Database Encryption as HIE Strategy

Hartford Healthcare's Extra Security Step
Database Encryption as HIE Strategy
An integrated delivery system in Connecticut is taking the extraordinary step of encrypting its clinical databases before launching an ambitious health information exchange effort.

Hartford Healthcare, owner of Hartford Hospital and numerous other facilities, sees its internal HIE effort as the way to become a "truly integrated" delivery system, says John DeStefano, director of software development and integration. By using the enterprisewide network, slated to go live this fall, Hartford Healthcare will be able to improve care coordination, he says. For example, in the early stages, hospitals will use the HIE to transmit discharge summaries to primary care physicians, providing prompt access to complete details about a hospital stay.

The HIE will use the federated model, in which patient information will reside within each facility's own databases, rather than a central repository. HIE users will then make queries to retrieve data from the appropriate database.

Encryption as Additional Precaution

Encrypting each database, DeStefano says, is an "additional precaution" to help prevent data breaches and comply with HIPAA and the HITECH Act, as well as state regulations. "It's not absolutely necessary, but it alleviates issues if we ever did get hacked," he explains. "And if a disk got compromised somehow, we wouldn't have to disclose the breach because the data was encrypted."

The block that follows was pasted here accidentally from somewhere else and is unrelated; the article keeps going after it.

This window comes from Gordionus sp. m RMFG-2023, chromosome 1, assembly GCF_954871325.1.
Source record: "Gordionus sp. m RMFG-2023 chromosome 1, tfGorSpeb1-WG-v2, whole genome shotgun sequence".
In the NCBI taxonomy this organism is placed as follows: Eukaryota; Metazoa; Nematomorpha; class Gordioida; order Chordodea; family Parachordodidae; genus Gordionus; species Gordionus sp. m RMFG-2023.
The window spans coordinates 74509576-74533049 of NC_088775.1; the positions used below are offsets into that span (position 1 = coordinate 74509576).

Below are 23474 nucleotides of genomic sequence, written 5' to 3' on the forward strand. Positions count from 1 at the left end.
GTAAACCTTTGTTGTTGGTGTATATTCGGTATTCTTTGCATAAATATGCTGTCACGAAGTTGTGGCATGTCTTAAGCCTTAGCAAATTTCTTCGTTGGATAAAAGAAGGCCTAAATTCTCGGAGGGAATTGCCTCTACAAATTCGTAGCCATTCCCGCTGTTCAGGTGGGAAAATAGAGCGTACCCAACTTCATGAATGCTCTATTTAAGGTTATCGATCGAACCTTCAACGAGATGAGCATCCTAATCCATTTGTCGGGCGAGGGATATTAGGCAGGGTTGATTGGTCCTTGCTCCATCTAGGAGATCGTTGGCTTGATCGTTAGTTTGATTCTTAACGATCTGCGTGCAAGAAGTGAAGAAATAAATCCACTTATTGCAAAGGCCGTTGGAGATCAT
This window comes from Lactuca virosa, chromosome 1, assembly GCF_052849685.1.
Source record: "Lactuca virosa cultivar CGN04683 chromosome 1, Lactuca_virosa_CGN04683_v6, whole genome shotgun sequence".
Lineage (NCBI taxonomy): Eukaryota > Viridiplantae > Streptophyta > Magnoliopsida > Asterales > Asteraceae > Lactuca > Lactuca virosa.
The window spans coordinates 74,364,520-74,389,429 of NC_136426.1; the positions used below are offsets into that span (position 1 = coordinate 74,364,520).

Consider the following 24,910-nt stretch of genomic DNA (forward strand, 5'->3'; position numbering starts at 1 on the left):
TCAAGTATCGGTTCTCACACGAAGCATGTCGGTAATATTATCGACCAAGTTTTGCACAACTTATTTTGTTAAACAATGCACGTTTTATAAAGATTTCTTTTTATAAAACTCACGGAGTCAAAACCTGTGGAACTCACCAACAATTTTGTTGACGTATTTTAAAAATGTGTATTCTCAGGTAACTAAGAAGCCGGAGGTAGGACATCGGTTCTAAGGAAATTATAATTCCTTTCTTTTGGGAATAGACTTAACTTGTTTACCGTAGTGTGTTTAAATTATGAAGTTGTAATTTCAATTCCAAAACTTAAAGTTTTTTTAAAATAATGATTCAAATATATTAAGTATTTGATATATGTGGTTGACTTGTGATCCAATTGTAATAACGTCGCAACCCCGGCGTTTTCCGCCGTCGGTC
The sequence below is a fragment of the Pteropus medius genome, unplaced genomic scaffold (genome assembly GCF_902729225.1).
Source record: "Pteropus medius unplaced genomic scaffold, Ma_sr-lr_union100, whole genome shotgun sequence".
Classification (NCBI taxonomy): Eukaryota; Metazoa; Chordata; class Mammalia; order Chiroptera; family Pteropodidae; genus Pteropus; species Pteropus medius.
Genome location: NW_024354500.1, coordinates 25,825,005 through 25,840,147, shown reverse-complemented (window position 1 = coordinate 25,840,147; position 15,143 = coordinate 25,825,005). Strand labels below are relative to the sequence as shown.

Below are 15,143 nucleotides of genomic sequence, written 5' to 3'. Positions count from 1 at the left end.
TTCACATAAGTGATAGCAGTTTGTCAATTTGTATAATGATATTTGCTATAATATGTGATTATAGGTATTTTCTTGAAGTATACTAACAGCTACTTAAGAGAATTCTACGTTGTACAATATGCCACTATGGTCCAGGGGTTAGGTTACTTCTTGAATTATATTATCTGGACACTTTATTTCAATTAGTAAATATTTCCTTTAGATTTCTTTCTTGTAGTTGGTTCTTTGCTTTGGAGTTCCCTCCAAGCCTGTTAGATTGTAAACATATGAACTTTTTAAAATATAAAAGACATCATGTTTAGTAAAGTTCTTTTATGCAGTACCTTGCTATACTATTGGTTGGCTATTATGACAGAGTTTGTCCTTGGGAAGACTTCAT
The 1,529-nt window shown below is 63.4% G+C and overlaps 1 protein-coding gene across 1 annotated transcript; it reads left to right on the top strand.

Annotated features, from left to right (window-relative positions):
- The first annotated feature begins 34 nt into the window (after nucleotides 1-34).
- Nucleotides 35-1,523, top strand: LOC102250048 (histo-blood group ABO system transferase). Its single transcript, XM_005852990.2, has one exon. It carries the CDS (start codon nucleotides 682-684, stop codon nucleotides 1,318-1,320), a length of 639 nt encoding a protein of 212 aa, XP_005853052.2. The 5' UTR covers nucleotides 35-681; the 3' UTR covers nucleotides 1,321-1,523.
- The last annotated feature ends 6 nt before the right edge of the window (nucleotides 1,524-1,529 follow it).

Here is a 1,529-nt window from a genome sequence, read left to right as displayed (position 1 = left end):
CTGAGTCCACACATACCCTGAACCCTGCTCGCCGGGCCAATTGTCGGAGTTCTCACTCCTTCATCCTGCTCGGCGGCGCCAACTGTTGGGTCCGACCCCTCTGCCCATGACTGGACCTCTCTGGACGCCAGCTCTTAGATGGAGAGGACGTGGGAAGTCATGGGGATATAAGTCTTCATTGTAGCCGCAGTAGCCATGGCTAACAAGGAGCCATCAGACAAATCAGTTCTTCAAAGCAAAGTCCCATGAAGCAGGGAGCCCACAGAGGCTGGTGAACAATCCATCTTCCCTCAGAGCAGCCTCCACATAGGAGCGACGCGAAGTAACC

Hartford Healthcare will use encryption technology from Gazzang. In tests, the encryption had no impact on the speed of accessing data, DeStefano says.

Because a breach "potentially could cost us millions of dollars," the extra encryption investment seemed worthwhile, he adds, declining to reveal the cost of the encryption software.

The delivery system also will encrypt all messages traversing its HIE, which will use the organization's internal network backbone.

Open Source Approach

To help hold down the cost of building its HIE, Hartford Healthcare is relying on open source software from Misys Open Source Solutions. The provider organization worked with Misys to build some proprietary components, including a portal for viewing information. DeStefano contends that most of the commercially available HIE applications are relatively untested in large deployments.

Hartford Healthcare recently participated in an HIE pilot project for the state's Department of Social Services, which served as a test bed for a potential statewide model. In the test, which connected five unrelated sites, participants used the open source software and encrypted their databases, DeStefano says.

Once Hartford Healthcare's internal HIE project goes live, participants will use role-based authentication, relying on user name and password. But the delivery system may eventually migrate to digital certificates or another advanced form of authentication, DeStefano says.

To get patients' permission to exchange their records, Hartford Healthcare will require patients to formally opt in, or enroll, in the internal HIE, he adds. Many HIEs use the opt-out model, where patients' data is automatically eligible for exchange unless patients choose to opt out. But the delivery system, based on advice from its attorneys, chose the opt-in model as the best approach to help ensure privacy, DeStefano says.


About the Author

Howard Anderson

Howard Anderson

News Editor, ISMG

Anderson is news editor of Information Security Media Group and was founding editor of HealthcareInfoSecurity and DataBreachToday. He has more than 40 years of journalism experience, with a focus on healthcare information technology issues. Before launching HealthcareInfoSecurity, he served as founding editor of Health Data Management magazine, where he worked for 17 years, and he served in leadership roles at several other healthcare magazines and newspapers.




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